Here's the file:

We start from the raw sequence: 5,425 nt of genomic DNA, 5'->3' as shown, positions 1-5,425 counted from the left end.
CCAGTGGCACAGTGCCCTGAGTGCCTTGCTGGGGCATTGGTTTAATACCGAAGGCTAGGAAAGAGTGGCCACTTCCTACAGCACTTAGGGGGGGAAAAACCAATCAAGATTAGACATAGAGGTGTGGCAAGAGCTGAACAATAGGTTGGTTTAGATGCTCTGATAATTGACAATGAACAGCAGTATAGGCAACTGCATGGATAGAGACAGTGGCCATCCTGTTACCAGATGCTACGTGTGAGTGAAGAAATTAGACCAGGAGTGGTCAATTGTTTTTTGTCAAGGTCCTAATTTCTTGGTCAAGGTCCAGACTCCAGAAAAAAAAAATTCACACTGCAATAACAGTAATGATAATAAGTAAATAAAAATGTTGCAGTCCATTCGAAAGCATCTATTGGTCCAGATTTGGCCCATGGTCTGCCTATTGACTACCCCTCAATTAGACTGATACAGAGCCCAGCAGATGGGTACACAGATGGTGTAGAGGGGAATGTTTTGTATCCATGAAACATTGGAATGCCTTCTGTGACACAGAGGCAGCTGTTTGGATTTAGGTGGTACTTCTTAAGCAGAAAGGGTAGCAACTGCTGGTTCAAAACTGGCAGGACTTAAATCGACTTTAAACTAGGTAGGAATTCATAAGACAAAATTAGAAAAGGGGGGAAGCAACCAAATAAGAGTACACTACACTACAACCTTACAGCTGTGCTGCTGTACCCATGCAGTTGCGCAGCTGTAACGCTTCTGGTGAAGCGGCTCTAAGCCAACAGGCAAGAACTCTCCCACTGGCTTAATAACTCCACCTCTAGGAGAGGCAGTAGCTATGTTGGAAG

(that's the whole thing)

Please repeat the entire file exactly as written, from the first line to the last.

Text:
We start from the raw sequence: 5,425 nt of genomic DNA, 5'->3' as shown, positions 1-5,425 counted from the left end.
CCAGTGGCACAGTGCCCTGAGTGCCTTGCTGGGGCATTGGTTTAATACCGAAGGCTAGGAAAGAGTGGCCACTTCCTACAGCACTTAGGGGGGGAAAAACCAATCAAGATTAGACATAGAGGTGTGGCAAGAGCTGAACAATAGGTTGGTTTAGATGCTCTGATAATTGACAATGAACAGCAGTATAGGCAACTGCATGGATAGAGACAGTGGCCATCCTGTTACCAGATGCTACGTGTGAGTGAAGAAATTAGACCAGGAGTGGTCAATTGTTTTTTGTCAAGGTCCTAATTTCTTGGTCAAGGTCCAGACTCCAGAAAAAAAAAATTCACACTGCAATAACAGTAATGATAATAAGTAAATAAAAATGTTGCAGTCCATTCGAAAGCATCTATTGGTCCAGATTTGGCCCATGGTCTGCCTATTGACTACCCCTCAATTAGACTGATACAGAGCCCAGCAGATGGGTACACAGATGGTGTAGAGGGGAATGTTTTGTATCCATGAAACATTGGAATGCCTTCTGTGACACAGAGGCAGCTGTTTGGATTTAGGTGGTACTTCTTAAGCAGAAAGGGTAGCAACTGCTGGTTCAAAACTGGCAGGACTTAAATCGACTTTAAACTAGGTAGGAATTCATAAGACAAAATTAGAAAAGGGGGGAAGCAACCAAATAAGAGTACACTACACTACAACCTTACAGCTGTGCTGCTGTACCCATGCAGTTGCGCAGCTGTAACGCTTCTGGTGAAGCGGCTCTAAGCCAACAGGCAAGAACTCTCCCACTGGCTTAATAACTCCACCTCTAGGAGAGGCAGTAGCTATGTTGGAAG